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Name: Feinstein, Lee
Current Position: Previous Ambassador

A longtime national security and foreign policy expert, Lee Feinstein’s selection to become the U.S. ambassador to Poland followed his previous service to the Clintons, first as an advisor in the Pentagon and

State Department

during the 1990s, and then as Hillary Clinton’s national security advisor during the 2008 presidential campaign. Feinstein was confirmed by the Senate on September 22, 2009.
Born in Long Island, Feinstein earned an AB in American Studies from Vassar College in 1981. He received an MA in political science at City University of New York a law degree from Georgetown University. He also studied at the Pushkin Institute of Russian Language in Moscow.
Feinstein began his Washington career in the non-governmental sector, serving as assistant director for research at the Arms Control Association from 1989-1994. His specialty was chemical weapons.
He then joined the Clinton administration in 1994, first in the Department of Defense as Senior Advisor for Peacekeeping and Peace Enforcement Policy for one year. Feinstein shifted to the State Department in 1995, becoming Principal Deputy Director of the Policy Planning Staff and serving as a senior advisor to then-Secretary of State Madeleine Albright. Feinstein’s work included non-proliferation, strategic arms control, South Asia, and State Department reform. He led the U.S. delegation to the UN special negotiations on trafficking in firearms, and coordinated overall U.S. diplomatic efforts in this area.
With the arrival of George W. Bush to the White House in 2001, Feinstein left the government and joined the Carnegie Endowment’s Non-Proliferation Project as a visiting scholar in April 2001. He focused on national security and diplomatic issues, including non-proliferation, European security, and national missile defense.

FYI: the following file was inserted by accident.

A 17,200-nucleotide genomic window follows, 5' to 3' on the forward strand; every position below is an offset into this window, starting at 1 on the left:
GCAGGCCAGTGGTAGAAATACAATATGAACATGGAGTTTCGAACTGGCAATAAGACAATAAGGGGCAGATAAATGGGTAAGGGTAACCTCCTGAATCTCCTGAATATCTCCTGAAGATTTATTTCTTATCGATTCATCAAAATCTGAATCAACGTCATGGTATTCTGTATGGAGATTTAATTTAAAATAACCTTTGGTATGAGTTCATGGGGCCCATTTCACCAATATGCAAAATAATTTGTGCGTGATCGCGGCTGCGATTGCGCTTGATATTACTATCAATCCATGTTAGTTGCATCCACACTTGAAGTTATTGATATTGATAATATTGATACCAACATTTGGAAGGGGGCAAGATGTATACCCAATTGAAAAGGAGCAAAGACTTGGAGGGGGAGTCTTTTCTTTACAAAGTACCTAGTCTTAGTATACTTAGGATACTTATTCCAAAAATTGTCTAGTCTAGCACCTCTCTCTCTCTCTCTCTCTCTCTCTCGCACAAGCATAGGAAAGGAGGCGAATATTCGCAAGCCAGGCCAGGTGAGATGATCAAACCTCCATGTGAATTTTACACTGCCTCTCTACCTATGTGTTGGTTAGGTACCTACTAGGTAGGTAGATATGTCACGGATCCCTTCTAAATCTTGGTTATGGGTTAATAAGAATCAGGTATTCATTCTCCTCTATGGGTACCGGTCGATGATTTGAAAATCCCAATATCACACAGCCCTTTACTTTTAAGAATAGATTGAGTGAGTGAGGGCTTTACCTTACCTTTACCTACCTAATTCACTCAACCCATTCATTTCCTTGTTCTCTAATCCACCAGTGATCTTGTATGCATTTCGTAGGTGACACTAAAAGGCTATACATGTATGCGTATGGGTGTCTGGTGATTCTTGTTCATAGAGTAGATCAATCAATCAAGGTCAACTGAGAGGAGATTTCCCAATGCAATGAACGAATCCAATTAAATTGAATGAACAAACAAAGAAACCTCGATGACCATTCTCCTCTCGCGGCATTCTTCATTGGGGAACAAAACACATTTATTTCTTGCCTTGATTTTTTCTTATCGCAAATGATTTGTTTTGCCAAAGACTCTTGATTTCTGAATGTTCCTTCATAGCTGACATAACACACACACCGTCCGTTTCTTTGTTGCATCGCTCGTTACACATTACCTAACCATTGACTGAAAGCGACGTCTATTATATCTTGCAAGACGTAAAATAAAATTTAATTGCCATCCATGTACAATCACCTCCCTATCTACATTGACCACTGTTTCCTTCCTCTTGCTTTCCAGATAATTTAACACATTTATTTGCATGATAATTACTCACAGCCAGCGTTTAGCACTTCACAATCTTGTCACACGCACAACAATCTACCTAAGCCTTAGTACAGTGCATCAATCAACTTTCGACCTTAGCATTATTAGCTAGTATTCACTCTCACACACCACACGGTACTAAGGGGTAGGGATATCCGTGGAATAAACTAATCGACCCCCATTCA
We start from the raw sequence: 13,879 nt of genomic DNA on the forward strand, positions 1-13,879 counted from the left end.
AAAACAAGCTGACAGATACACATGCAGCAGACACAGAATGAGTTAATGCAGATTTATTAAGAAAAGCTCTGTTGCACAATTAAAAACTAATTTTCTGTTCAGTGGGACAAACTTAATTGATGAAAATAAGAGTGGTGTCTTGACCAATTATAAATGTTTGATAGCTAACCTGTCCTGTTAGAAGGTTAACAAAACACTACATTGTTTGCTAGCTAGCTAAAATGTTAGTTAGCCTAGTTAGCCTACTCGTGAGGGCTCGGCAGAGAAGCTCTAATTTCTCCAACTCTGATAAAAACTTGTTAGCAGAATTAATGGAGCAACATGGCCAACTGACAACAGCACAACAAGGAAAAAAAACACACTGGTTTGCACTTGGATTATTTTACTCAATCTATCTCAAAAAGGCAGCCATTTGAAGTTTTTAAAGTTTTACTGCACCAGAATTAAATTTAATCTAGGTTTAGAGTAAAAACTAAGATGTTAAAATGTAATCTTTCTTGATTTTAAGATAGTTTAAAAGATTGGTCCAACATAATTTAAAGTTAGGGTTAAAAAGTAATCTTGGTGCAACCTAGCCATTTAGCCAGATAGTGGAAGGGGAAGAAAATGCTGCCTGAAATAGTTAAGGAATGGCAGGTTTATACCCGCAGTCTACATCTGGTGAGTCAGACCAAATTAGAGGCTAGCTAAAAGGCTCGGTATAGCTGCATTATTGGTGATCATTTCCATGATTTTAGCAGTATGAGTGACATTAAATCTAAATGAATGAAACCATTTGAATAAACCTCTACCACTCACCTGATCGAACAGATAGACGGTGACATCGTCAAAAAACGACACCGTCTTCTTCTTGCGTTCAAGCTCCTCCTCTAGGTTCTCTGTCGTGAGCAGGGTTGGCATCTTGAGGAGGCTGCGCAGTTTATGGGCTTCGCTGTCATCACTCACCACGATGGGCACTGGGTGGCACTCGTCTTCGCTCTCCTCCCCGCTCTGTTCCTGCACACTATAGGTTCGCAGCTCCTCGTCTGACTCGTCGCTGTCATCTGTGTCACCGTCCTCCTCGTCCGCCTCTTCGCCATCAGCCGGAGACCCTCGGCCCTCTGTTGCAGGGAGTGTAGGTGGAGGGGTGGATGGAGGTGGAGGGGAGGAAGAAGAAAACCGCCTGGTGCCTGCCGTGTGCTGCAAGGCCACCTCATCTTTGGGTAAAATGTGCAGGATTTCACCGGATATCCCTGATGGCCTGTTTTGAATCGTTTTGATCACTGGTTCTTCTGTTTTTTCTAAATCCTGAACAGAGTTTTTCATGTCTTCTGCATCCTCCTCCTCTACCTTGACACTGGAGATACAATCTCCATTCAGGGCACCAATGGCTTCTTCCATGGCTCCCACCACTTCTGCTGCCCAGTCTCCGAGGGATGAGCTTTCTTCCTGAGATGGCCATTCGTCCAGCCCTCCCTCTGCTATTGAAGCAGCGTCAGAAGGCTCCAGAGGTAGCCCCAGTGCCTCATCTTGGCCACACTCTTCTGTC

The following year he went to work for the Council on Foreign Relations, where he was Deputy Director of Studies, Senior Fellow for Foreign Policy and International Law, and executive director of the Task Force Program. He co-directed the 2002 nonpartisan CFR Task Force on Enhancing U.S. Leadership at the United Nations and he served as an expert on the 2005 congressionally-mandated Task Force on the United Nations.
Feinstein is the author of Darfur and Beyond: What Is Needed to Prevent Mass Atrocities, a Council on Foreign Relations Special Report, published January 2007.
In 2008, Feinstein became a Visiting Fellow in Foreign Policy Studies at the Brookings Institution. While there he co-authored Means to an End: US Interest in the International Criminal Court, which focuses on the foreign policy, national security and the moral case for shifting US power to the court. 
During the 2008 Democratic presidential primary, Feinstein served as Hillary Clinton’s national security director. He then joined Obama’s team after Clinton failed to garner the Democratic nomination.  
Prior to being nominated for the ambassadorship to Poland, Feinstein was working as a senior advisor in the Office of the Secretary at the State Department.
A member of the New York and Washington, DC bars, Feinstein has taught international law and politics as an adjunct professor at George Washington University’s Elliott School of International Affairs and the City University of New York.
Lee Feinstein, Visiting Scholar (Carnegie Endowment for International Peace)
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